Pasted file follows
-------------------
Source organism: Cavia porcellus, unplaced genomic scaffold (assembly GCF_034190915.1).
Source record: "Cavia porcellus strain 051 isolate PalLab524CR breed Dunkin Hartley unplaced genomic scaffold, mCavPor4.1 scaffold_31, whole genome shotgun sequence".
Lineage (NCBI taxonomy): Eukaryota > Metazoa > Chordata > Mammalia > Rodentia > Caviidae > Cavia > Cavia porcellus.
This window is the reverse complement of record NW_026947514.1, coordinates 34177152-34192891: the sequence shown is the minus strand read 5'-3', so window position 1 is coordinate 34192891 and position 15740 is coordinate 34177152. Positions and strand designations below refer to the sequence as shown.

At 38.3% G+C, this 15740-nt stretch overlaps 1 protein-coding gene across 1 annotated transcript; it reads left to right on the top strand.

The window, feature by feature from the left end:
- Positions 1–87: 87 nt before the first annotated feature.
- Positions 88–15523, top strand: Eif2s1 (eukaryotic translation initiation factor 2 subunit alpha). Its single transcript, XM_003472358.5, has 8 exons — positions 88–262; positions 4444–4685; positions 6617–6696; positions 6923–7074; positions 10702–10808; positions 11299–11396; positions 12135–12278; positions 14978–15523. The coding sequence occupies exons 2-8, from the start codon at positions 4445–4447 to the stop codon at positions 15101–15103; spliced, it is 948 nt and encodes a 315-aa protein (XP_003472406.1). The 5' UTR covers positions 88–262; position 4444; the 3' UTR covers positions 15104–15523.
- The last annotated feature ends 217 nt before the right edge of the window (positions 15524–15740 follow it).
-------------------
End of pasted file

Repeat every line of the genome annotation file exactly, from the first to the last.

Source organism: Cavia porcellus, unplaced genomic scaffold (assembly GCF_034190915.1).
Source record: "Cavia porcellus strain 051 isolate PalLab524CR breed Dunkin Hartley unplaced genomic scaffold, mCavPor4.1 scaffold_31, whole genome shotgun sequence".
Lineage (NCBI taxonomy): Eukaryota > Metazoa > Chordata > Mammalia > Rodentia > Caviidae > Cavia > Cavia porcellus.
This window is the reverse complement of record NW_026947514.1, coordinates 34177152-34192891: the sequence shown is the minus strand read 5'-3', so window position 1 is coordinate 34192891 and position 15740 is coordinate 34177152. Positions and strand designations below refer to the sequence as shown.

At 38.3% G+C, this 15740-nt stretch overlaps 1 protein-coding gene across 1 annotated transcript; it reads left to right on the top strand.

The window, feature by feature from the left end:
- Positions 1–87: 87 nt before the first annotated feature.
- Positions 88–15523, top strand: Eif2s1 (eukaryotic translation initiation factor 2 subunit alpha). Its single transcript, XM_003472358.5, has 8 exons — positions 88–262; positions 4444–4685; positions 6617–6696; positions 6923–7074; positions 10702–10808; positions 11299–11396; positions 12135–12278; positions 14978–15523. The coding sequence occupies exons 2-8, from the start codon at positions 4445–4447 to the stop codon at positions 15101–15103; spliced, it is 948 nt and encodes a 315-aa protein (XP_003472406.1). The 5' UTR covers positions 88–262; position 4444; the 3' UTR covers positions 15104–15523.
- The last annotated feature ends 217 nt before the right edge of the window (positions 15524–15740 follow it).